The english Wikipedia article about the bird Athene noctua (called little owl in English) claims, without references, that in Greek mythology, the godess Pallas Athēnē was associated with that bird. But this claim seems odd to me.

There are two Athenian coins, the tetradrachm and the dekadrachm that depict an owl on one side, and the helmeted head of Athena on the other side. Here are three photos of them.

(photo of Athenian tetradrachm, displaying owl) (photo of another instance of the Athenian tetradrachm, displaying owl)

(photo of Athenian dekadrachm, displaying owl)

Both of these coins depict the owl with big circular markings around there eyes. That makes them look to me like it's supposed to depict Strix aluco (called tawny owl in English), whose face looks like that in reality. (Alternately it could depict Strix uralensis; there are a lot of owl species if you're not an entomologist.)

Here is a pair of Stirx aluco and an Athene noctua for reference.

(Two taxidermied specimens of Stirx aluco)

(Photo of Athene noctua)

So my question is, what bird species was actually associated with Pallas Athēnē in Greek mythology? I would prefer an answer that applies to before the Roman empire if possible.

This question was inspired by a previous question about Athēnē.

(detail photo of an ancient Greek vase, showing Athēnē holding an owl in her arm, a a bonus)

2 Answers 2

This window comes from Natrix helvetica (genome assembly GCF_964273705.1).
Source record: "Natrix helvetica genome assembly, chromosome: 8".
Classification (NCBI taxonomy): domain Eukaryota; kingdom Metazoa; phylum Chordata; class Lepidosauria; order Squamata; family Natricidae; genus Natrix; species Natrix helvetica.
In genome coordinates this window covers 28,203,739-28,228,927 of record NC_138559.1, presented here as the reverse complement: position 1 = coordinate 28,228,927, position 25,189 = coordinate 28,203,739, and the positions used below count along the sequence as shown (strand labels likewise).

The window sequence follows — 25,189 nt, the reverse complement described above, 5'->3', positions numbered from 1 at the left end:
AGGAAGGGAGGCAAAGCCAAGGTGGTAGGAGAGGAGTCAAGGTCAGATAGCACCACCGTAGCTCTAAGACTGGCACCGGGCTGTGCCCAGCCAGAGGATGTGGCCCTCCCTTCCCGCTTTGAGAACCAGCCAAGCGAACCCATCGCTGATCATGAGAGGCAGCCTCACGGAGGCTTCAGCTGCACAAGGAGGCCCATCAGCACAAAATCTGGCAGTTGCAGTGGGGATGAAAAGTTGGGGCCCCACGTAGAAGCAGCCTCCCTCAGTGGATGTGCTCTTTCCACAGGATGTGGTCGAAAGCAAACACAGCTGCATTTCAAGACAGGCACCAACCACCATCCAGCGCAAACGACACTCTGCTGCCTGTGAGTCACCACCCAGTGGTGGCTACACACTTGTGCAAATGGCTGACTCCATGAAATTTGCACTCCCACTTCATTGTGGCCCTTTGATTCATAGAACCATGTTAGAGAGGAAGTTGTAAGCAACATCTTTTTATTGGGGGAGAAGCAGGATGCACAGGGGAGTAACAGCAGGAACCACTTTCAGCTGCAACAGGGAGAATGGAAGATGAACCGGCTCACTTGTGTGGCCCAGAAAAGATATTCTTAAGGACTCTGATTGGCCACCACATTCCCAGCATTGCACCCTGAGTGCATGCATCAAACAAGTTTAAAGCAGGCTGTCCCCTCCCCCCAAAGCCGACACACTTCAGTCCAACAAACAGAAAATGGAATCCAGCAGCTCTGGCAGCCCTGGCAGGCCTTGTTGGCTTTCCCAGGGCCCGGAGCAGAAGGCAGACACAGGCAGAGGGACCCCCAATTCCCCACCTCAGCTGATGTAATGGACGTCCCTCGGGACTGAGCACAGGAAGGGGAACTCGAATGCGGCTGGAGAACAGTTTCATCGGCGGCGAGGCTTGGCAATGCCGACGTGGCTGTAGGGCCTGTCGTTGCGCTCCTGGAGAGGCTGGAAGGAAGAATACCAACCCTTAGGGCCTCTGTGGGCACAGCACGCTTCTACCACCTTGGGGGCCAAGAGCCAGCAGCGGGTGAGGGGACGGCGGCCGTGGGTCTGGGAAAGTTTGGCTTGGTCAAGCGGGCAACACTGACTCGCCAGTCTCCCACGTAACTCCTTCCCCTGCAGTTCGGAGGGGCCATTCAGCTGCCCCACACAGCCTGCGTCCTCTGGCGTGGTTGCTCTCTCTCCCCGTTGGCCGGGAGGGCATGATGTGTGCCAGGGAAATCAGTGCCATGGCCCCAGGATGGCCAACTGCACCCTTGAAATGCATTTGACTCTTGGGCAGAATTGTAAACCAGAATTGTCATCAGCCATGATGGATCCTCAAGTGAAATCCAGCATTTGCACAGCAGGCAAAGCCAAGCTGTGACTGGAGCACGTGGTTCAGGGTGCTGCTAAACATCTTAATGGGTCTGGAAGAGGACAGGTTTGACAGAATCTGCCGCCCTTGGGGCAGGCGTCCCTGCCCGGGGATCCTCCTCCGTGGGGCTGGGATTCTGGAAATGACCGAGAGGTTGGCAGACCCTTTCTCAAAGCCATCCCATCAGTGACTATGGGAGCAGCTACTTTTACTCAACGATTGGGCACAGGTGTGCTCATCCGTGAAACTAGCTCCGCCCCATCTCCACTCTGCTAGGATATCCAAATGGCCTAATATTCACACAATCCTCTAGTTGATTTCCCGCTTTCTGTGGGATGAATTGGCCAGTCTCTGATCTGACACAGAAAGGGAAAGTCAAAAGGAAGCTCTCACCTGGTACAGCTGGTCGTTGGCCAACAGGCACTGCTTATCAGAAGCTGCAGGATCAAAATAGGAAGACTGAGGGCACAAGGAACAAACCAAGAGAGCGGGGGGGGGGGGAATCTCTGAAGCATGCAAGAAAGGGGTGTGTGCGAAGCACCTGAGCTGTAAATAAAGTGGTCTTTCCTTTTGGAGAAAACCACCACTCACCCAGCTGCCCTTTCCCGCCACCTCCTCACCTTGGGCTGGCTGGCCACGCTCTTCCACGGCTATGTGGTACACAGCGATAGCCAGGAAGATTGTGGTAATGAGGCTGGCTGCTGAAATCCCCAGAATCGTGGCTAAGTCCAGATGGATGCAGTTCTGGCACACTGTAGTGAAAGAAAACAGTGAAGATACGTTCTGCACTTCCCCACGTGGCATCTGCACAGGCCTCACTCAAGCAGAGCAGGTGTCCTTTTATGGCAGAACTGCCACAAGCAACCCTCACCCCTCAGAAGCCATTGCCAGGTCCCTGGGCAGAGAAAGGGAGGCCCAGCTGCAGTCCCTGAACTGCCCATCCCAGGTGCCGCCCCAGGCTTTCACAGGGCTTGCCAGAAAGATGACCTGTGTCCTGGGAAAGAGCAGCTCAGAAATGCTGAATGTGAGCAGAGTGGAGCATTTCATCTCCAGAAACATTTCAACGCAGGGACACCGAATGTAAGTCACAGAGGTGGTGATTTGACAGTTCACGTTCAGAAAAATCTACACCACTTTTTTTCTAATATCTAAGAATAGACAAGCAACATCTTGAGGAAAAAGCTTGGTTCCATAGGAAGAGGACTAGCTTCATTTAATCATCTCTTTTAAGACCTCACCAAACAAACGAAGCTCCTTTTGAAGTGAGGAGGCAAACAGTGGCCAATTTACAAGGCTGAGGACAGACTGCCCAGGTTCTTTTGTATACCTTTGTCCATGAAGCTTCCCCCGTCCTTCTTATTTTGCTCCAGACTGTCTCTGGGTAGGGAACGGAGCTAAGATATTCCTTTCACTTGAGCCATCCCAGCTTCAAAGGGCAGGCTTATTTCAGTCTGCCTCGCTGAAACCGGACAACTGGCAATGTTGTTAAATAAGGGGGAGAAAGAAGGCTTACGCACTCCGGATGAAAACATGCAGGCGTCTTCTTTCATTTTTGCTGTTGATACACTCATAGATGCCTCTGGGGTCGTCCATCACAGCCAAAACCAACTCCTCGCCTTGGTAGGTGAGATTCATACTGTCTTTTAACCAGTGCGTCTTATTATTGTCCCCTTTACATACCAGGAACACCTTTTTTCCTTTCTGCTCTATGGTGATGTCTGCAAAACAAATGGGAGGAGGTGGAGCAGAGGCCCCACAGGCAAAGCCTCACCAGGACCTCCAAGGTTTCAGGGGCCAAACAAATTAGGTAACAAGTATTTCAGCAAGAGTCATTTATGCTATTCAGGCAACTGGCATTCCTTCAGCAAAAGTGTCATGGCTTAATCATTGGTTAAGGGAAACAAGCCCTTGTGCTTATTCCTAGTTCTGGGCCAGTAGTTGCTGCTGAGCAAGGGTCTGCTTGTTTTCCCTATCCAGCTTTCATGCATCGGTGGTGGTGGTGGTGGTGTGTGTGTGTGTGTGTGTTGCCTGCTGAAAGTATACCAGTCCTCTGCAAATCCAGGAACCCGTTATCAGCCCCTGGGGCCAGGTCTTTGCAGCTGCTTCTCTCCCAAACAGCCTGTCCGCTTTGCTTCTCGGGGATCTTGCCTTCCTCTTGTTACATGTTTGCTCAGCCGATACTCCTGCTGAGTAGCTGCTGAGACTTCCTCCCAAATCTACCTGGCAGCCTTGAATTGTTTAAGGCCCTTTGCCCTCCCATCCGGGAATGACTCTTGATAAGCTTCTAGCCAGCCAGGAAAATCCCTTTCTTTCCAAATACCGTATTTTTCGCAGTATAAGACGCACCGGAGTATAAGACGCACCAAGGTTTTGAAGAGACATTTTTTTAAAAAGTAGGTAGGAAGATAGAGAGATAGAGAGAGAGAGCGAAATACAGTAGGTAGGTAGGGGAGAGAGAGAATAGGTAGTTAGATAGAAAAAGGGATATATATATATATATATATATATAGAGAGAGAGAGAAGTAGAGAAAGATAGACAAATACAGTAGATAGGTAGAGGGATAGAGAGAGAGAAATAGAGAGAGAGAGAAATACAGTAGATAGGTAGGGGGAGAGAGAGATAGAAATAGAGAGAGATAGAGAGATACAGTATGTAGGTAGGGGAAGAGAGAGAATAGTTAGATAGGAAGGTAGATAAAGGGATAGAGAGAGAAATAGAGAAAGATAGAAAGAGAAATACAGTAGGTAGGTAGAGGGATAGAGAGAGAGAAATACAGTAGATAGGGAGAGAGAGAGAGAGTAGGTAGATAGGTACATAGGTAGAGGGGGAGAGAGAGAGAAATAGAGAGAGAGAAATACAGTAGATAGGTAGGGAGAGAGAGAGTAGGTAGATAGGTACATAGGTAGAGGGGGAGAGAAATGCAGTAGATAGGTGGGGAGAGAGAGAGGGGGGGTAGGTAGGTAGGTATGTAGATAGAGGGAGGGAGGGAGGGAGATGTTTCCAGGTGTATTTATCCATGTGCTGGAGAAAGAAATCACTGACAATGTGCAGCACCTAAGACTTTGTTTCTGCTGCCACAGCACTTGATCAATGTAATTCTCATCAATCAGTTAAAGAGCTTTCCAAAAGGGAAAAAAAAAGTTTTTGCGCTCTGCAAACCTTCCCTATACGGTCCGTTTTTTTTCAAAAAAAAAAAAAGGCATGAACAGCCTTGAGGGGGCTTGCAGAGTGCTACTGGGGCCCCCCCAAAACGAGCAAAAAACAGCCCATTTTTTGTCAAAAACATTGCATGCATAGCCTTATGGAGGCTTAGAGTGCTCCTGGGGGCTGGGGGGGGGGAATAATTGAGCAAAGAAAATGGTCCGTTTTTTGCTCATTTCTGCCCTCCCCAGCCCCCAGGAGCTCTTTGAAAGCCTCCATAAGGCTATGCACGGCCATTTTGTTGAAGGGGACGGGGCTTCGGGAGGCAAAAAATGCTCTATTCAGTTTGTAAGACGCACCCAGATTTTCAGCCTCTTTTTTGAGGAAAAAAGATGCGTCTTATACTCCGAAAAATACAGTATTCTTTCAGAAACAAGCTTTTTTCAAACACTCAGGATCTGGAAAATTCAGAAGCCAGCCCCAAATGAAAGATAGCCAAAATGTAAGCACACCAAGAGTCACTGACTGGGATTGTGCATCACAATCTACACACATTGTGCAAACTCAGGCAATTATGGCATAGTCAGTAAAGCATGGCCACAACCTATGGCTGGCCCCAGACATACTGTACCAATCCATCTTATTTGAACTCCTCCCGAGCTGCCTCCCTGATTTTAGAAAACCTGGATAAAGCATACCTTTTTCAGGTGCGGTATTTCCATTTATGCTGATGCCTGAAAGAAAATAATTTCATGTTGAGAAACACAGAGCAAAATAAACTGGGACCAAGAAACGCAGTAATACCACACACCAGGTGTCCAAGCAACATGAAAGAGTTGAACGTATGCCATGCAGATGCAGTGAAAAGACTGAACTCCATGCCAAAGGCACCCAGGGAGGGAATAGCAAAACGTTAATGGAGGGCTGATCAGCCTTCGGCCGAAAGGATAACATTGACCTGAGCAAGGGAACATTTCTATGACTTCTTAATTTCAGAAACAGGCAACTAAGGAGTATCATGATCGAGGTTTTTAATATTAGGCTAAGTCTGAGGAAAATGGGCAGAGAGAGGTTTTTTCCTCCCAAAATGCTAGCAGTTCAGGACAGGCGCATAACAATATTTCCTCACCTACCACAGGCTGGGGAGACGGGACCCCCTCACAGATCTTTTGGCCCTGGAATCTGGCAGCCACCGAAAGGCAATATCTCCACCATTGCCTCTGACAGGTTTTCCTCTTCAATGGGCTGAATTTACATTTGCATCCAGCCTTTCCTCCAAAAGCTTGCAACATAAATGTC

The animal that is commonly associated with Athena is the γλαῦξ (glaux), which is often translated simply as 'owl', but actually refers specifically to the Athene noctua. See for example the γλαῦξ entry in the Liddell & Scott Greek–English Lexicon, which also gives several references to authors mentioning the γλαῦξ and its association with Athena. Among those, several quotes by Aristophanes, like

But the strongest proof of all is that Zeus, who now reigns, is represented as standing with an eagle on his head as a symbol of his royalty; his daughter has an owl [γλαῦχ᾽], and Phoebus, as his servant, has a hawk.
Aristophanes Av. 516 (greek/eng)


I have seen Athena in a dream, pouring out full vials of riches and health over the people.
I too have seen the goddess, descending from the Acropolis with an owl [γλαῦξ] perched upon her helmet; on your head she was pouring out ambrosia, on that of Cleon garlic pickle.
Aristophanes Eq. 1093 (greek/eng)

The certainty that the γλαῦξ was the Athene noctua and not another kind of owl comes from the precise descriptions that came to us from many different authors. For references, see the 'Glaux, Glaukos' entry in Birds in the Ancient World from A to Z by W. Geoffrey Arnott:

The Little Owl (Athene noctua), which was clearly distinguished by Alexander of Myndos (fr. 11 Wellmann) from the similar Skōps [the Scops owl] as slightly bigger (21–23 cm ~ 19–20 cm: cf. also Aelian NA 15.28) and clearly bulkier, with large yellow eyes and a face dominated by a white fringe (cf. Cyranides 1.3, 3.10) and a frowning expression.


Its familiarity led to many accurate descriptions and comments in ancient authors: a predator (Aristotle HA 592b8–9) that fed on mice, lizards, beetles and locusts which it hunted primarily at dusk and around dawn (HA 488a25, 619b18–23, Aristophanes Birds 589, cf. Longus 4.40, Pliny HN 29.92: in fact as a nocturnal hunter it takes a rest between midnight and 2 a.m.)[...]

Page 45 of A Glossary of Greek Birds by D'Arcy Wentworth Thompson also gives a comprehensive list of references on the γλαῦξ.


The simple answer is: The owl is Athena's sacred animal, so that is the bird associated with her. I am almost positive that the owl is a random owl, because Athena did not chose a singular species. She chose the owl in general. I say Athena, because that is her name. She was called Pallas Athena after the loss of her best friend, Pallas, who she lived with most of her childhood.

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